American Cranberry Bush
Viburnum opulus L. var. americanum Aiton
Names: The specific epithet, opulus appears to refer to the Italian Maple, Acer opalus (opalus for opal), due to its maple-like leaves, rather than any opulent characteristic. Viburnum opulus is sometimes called Highbush Cranberry in our region, but that name is more often used for Viburnum edule. The American Cranberry Bush (also known as V. trilobum) is a variety of the European Cranberry Bush. The species and some of it’s cultivated varieties are known in in other parts of the world as Guelder Rose, Water Elder, European Cranberrybush, Cramp Bark, or Snowball Tree.
Relationships: There are about 150-175 species of Viburnum in temperate regions of the Northern Hemisphere with a few species found in mountainous regions of South America, Southeast Asia & Africa (in the Atlas Mountains). There are about 20 native to North America. Many species are popular garden and landscape plants. Several hybrids and cultivated varieties. have been developed. They are grown for their flower display and/or showy fruit, Some have fragrant flowers; some with attractive or unusual evergreen leaves or fall color.
Distribution: Viburnum opulus is also native to Europe, North Africa and Central Asia. It is found from southern British Columbia and in scattered locations in Washington State (on the fringes of Lake Washington, the Columbia River Gorge and near the Idaho border.); eastward, it is found sporadically across the northern United States and Canada, more common in the Great Lakes region to the eastern seaboard. American Cranberry Bush is listed as endangered in Indiana; threatened in Ohio; and rare in Pennsylvania. It is distinguished, with difficulty from the European form which occasionally escapes cultivation (more often in the eastern U.S.), by its skinnier somewhat longer stipules, and shorter, squatter petiolar glands.
There are several cultivated varieties, including the well-known Snowball Shrub (or Tree), ‘Roseum’ (or ‘Sterile’), which gets its name from the snowball-shaped clusters of sterile flowers; it appears to have originated in the Dutch province of Gelderland, the derivation of its other common name, “Guelder Rose.”
Growth: This species can be a large shrub growing to 12-15 feet (1-4m) tall and as wide or wider.
Habitat: American Cranberrybush is found in moist, open woods. Wetland designation: FACW-, it usually occurs in wetlands, but is occasionally found in non-wetlands.
Diagnostic Characters: Opposite leaves are palmately 3- veined and 3-lobed and coarsely toothed. Flowers are a typical, white “lace-cap”—a flat-topped cluster of tiny flowers ringed with larger, showier, sterile flowers. Red, shiny fruits are berry-like drupes, each with a flattened stone.
In the Landscape: Having long been a garden favorite, Viburnum opulus, is an outstanding landscape shrub. The species has attractive lacy, white flowers in the summer, followed by bright red berries. It has spectacular fall color. This large, spreading shrub can be used as a specimen plant, for screens, or may be placed at the back of a shrub border. Children enjoy using the flower heads of the sterile form for spring time snowball fights!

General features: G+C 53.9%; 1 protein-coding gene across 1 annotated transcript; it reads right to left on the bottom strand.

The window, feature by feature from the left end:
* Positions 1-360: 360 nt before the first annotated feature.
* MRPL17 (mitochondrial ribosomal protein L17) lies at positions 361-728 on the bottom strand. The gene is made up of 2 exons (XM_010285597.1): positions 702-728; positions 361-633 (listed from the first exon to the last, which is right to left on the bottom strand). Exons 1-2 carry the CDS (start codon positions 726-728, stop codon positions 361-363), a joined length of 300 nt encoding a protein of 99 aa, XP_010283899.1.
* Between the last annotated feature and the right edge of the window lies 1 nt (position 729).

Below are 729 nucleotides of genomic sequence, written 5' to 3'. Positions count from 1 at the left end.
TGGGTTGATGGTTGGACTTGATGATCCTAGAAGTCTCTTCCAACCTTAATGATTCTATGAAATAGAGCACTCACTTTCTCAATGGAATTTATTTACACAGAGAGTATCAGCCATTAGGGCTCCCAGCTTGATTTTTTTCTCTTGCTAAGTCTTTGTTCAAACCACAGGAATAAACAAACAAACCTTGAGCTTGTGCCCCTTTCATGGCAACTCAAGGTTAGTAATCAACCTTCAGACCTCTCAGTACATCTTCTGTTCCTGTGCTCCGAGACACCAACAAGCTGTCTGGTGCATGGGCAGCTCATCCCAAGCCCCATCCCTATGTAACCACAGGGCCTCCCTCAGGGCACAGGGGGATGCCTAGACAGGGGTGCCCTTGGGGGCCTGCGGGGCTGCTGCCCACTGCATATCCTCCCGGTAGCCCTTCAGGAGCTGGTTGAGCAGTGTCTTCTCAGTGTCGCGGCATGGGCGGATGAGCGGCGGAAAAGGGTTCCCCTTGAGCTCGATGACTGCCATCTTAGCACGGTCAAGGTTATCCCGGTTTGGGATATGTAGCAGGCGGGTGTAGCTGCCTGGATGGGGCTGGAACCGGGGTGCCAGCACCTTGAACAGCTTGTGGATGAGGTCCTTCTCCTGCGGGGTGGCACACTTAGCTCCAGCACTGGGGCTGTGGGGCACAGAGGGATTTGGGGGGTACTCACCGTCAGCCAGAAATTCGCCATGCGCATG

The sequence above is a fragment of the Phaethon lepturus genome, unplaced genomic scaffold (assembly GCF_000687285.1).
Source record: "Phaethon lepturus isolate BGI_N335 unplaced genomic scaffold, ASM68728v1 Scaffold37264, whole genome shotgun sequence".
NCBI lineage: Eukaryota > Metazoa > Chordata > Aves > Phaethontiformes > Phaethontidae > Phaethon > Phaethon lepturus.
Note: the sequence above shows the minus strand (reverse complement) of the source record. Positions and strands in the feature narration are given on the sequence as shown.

Phenology: Bloom time: May-July; Fruit ripens: September-October. Persisting through winter.
Propagation: Seed propagation is difficult. Seed is best sown in a cold frame as soon as it is ripe; it may take more than 18 months to germinate. Stored seed requires 2 months warm and 3 months cold stratification and may still take 18 months or more to germinate. Cuttings root easily. Softwood cuttings may be taken in early summer; half-ripe wood in July or August; or mature wood in winter. Layering is also possible.
Use by people: Kalnya (Viburnum opulus) is a national symbol of Ukraine. Ancient Slavs associated it with the birth of the universe. Its berries symbolize blood and family roots. Kalyna is often depicted in Ukrainian embroidery. The fruit of European varieties tends to be bitter and is not used for food. The berries of American Cranberry Bush can be used as a cranberry substitute for making jellies and preserves, but the fruit may cause mild stomach upset when eaten unripe, and large quantities may cause vomiting and diarrhea. Some natives mashed the berries and dried them into cakes for future use. The dried bark has been used in preparations to alleviate painful menstrual or stomach cramps, hence the common name “Cramp Bark.” A red dye or ink may be made from the fruit. Stems without pith were used to make popguns in the absence of elderberry.
Use by Wildlife: Thrushes, robins, and Cedar Waxwings are considered the principal seed dispersers. The fruit is perhaps not a favorite of wildlife; it is not normally eaten by birds until after it has frozen and thawed several times. It is, however, known to be eaten by deer, moose, foxes, raccoons, chipmunks, squirrels, skunks, mice, rabbits, grouse, pheasants, and other songbirds. This large shrub provides cover and nesting sites for many small animals. It is a larval host for the Spring Azure Butterfly and sometimes attracts aphids. The flowers are pollinated by insects.
Consortium of Pacific Northwest Herbaria
WTU Herbarium Image Collection, Plants of Washington, Burke Museum
E-Flora BC, Electronic Atlas of the Flora of British Columbia
Jepson Eflora, University of California
Ladybird Johnson Wildflower Center
Native Plants Network, Propagation Protocol Database
Native American Ethnobotany, University of Michigan, Dearborn